Amid mental health ‘epidemic’ among men, psychologists examine the role of masculinity

Click to play video: 'American Psychological Association releases new guidelines for men, boys'
American Psychological Association releases new guidelines for men, boys
WATCH: The American Psychological Association released new guidelines for men and boys that take a hard look at masculinity and what it means for men's lives and relationships – Jan 13, 2019

Boys and men are more likely to be severely disciplined at school, face higher rates of suicide, are more likely to commit murder or be murdered and have lower life expectancies than women, according to research compiled by the American Psychological Association.

That’s why the APA recently issued new guidelines on psychological practice with boys and men — to guide mental health professionals in helping men live healthier lives, said one of the guidelines’ co-authors, Matt Englar-Carlson, a professor of counselling at California State University, Fullerton.

“There’s a lot of men out there who suffer, who go through a lot of difficulty and aren’t getting the support they need,” he said.

The guidelines, which are aimed at psychologists and other mental health practitioners and join existing guidelines on treating girls and women, include things like encouraging men to have healthy family relationships, being sensitive to issues of race, reducing aggression in their clients and getting men to take on more healthy behaviours.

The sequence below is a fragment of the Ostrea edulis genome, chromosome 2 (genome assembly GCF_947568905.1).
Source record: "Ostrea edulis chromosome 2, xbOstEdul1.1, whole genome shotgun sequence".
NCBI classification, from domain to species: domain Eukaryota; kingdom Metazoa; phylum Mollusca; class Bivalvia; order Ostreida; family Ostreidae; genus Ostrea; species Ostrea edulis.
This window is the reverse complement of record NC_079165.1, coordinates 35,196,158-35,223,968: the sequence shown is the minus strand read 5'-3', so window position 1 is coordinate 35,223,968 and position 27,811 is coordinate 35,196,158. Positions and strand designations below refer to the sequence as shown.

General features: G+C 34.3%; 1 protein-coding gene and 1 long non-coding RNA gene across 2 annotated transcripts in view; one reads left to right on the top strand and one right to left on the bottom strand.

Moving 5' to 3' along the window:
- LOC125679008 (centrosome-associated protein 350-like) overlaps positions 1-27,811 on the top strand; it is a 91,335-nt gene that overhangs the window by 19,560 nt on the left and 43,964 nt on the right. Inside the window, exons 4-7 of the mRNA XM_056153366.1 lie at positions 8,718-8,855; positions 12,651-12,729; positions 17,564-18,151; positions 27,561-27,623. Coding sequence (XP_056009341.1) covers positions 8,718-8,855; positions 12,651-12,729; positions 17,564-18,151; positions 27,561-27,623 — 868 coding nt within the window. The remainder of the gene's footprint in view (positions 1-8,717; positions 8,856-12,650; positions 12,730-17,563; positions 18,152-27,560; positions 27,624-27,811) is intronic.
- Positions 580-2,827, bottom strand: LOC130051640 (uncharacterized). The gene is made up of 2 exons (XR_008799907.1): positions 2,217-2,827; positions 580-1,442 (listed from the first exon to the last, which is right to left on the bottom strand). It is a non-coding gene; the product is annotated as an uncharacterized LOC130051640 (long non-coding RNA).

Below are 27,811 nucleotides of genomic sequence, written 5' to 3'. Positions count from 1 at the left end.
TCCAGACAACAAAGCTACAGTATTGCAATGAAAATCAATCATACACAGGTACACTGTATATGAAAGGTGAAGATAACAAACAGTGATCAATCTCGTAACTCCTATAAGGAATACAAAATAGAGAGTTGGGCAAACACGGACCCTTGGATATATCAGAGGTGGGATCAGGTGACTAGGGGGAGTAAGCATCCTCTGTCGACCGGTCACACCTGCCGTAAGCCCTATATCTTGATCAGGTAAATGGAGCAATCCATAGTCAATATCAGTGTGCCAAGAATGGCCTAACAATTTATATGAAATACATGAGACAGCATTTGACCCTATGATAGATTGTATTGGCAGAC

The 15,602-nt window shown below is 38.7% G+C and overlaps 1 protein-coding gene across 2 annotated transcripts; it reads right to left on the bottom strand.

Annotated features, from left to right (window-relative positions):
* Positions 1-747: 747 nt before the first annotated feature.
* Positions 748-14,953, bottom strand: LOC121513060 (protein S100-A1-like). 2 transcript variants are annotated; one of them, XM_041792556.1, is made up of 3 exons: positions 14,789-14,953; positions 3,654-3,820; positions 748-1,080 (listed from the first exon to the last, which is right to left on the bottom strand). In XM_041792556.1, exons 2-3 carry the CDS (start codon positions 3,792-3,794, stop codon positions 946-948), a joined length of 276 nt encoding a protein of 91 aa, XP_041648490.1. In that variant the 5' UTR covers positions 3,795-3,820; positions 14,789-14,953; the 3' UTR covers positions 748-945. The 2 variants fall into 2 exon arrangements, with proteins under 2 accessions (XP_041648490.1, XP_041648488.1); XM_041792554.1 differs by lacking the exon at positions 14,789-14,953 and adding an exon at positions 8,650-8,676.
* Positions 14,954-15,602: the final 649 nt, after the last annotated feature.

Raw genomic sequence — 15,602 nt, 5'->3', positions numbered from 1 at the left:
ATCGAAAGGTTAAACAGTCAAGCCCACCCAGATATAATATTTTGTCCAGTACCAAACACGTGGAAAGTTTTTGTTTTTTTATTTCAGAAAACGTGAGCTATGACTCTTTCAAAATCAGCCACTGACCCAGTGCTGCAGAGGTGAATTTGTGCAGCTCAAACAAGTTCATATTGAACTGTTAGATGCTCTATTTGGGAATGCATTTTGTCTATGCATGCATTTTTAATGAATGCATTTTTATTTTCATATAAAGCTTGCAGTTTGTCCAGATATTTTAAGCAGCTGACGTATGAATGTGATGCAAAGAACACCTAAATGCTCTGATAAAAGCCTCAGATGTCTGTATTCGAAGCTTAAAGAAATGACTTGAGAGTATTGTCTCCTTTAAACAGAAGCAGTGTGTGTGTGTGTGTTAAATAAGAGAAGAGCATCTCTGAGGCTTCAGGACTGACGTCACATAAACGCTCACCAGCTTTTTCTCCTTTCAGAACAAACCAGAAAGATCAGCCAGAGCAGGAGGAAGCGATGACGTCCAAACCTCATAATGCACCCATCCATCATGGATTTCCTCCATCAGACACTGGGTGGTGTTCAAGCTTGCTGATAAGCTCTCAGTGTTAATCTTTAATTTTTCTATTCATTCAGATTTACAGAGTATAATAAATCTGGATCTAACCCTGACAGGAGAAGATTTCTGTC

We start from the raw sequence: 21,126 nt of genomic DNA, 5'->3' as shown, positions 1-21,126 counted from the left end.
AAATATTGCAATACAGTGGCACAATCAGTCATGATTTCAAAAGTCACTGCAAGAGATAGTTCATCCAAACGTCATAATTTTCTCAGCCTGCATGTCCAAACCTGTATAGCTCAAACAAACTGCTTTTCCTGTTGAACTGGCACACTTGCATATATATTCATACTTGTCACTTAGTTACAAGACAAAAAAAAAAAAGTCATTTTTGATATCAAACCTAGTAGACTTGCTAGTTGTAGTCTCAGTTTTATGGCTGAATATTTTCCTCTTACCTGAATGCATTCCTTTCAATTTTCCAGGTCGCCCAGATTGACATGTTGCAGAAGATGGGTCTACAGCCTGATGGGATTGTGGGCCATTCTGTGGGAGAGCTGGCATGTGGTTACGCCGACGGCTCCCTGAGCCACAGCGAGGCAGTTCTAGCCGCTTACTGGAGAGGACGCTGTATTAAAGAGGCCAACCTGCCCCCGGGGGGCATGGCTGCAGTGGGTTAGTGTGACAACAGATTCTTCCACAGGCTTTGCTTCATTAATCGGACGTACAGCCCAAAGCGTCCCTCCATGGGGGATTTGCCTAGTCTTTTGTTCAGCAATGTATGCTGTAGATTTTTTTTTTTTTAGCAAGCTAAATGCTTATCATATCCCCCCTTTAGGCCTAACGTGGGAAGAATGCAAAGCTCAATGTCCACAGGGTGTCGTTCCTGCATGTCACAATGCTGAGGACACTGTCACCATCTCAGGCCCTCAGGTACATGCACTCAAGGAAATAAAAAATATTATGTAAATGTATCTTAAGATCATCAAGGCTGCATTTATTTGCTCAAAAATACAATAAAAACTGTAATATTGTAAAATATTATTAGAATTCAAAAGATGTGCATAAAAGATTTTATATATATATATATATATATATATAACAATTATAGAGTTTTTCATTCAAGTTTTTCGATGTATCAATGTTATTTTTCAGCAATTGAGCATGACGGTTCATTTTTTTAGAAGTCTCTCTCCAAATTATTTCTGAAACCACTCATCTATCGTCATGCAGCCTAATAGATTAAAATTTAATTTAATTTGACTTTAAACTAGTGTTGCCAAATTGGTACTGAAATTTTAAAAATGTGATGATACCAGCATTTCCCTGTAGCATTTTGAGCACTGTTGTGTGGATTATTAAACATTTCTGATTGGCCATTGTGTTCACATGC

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They also take a hard look at masculinity and how it shapes men’s lives, relationships and activities.

As defined in the guidelines, “masculinity ideology” is a set of rules that dictate what it is to be a man. In very traditional views, this can include things like being strong, withholding emotion and taking care of things by yourself, said Englar-Carlson.

“In many ways, when you look at these (rules) in terms of what it means to be a man, in some ways, they can be quite helpful, in other places they can be hurtful,” he said.

“The notion that men should be independent, that can be really helpful in certain circumstances when you need to do things on your own, when you need to get things done, when you need to step up and be a leader. But a lot of men also learn that being independent means you can’t ask for help.”

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This can cause problems if someone really needs help — say, due to severe depression — and decides not to get it, he said.

“Across the world, in most societies, men are four times more likely to commit suicide than women,” said Englar-Carlson.

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“I don’t think that’s OK. I think we should be looking at that and saying that’s an epidemic.”

Asking for help

Rick Goodwin has seen the negative effects first-hand.

Goodwin is the founder of Men & Healing, an Ottawa counselling service that focuses on men and has worked in the field for decades. This week, he said, he started a new group for men who had experienced childhood physical or sexual abuse.

“The average age for men coming into the trauma program is 45,” said Goodwin. “The average age of these guys being sexually abused is between 9 and 10.”